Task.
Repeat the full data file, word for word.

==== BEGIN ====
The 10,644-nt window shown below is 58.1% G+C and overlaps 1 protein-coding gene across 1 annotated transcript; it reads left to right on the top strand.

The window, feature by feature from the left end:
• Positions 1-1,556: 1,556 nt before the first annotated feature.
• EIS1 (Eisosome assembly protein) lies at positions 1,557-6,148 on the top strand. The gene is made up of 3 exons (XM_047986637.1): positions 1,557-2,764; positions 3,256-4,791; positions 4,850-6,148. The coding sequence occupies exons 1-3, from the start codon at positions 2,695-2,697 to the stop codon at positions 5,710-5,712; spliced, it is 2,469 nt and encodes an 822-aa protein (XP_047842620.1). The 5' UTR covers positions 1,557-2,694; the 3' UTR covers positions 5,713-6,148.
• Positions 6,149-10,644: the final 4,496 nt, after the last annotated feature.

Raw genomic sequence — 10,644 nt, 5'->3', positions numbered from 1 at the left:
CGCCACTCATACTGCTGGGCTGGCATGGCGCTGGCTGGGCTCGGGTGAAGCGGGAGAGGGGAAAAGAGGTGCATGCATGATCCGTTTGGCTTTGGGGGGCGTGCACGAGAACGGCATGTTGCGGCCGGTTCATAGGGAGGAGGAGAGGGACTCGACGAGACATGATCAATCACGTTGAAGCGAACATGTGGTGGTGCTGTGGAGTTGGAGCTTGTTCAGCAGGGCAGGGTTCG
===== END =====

The 10,644-nt window shown below is 58.1% G+C and overlaps 1 protein-coding gene across 1 annotated transcript; it reads left to right on the top strand.

The window, feature by feature from the left end:
• Positions 1-1,556: 1,556 nt before the first annotated feature.
• EIS1 (Eisosome assembly protein) lies at positions 1,557-6,148 on the top strand. The gene is made up of 3 exons (XM_047986637.1): positions 1,557-2,764; positions 3,256-4,791; positions 4,850-6,148. The coding sequence occupies exons 1-3, from the start codon at positions 2,695-2,697 to the stop codon at positions 5,710-5,712; spliced, it is 2,469 nt and encodes an 822-aa protein (XP_047842620.1). The 5' UTR covers positions 1,557-2,694; the 3' UTR covers positions 5,713-6,148.
• Positions 6,149-10,644: the final 4,496 nt, after the last annotated feature.

Raw genomic sequence — 10,644 nt, 5'->3', positions numbered from 1 at the left:
CGCCACTCATACTGCTGGGCTGGCATGGCGCTGGCTGGGCTCGGGTGAAGCGGGAGAGGGGAAAAGAGGTGCATGCATGATCCGTTTGGCTTTGGGGGGCGTGCACGAGAACGGCATGTTGCGGCCGGTTCATAGGGAGGAGGAGAGGGACTCGACGAGACATGATCAATCACGTTGAAGCGAACATGTGGTGGTGCTGTGGAGTTGGAGCTTGTTCAGCAGGGCAGGGTTCG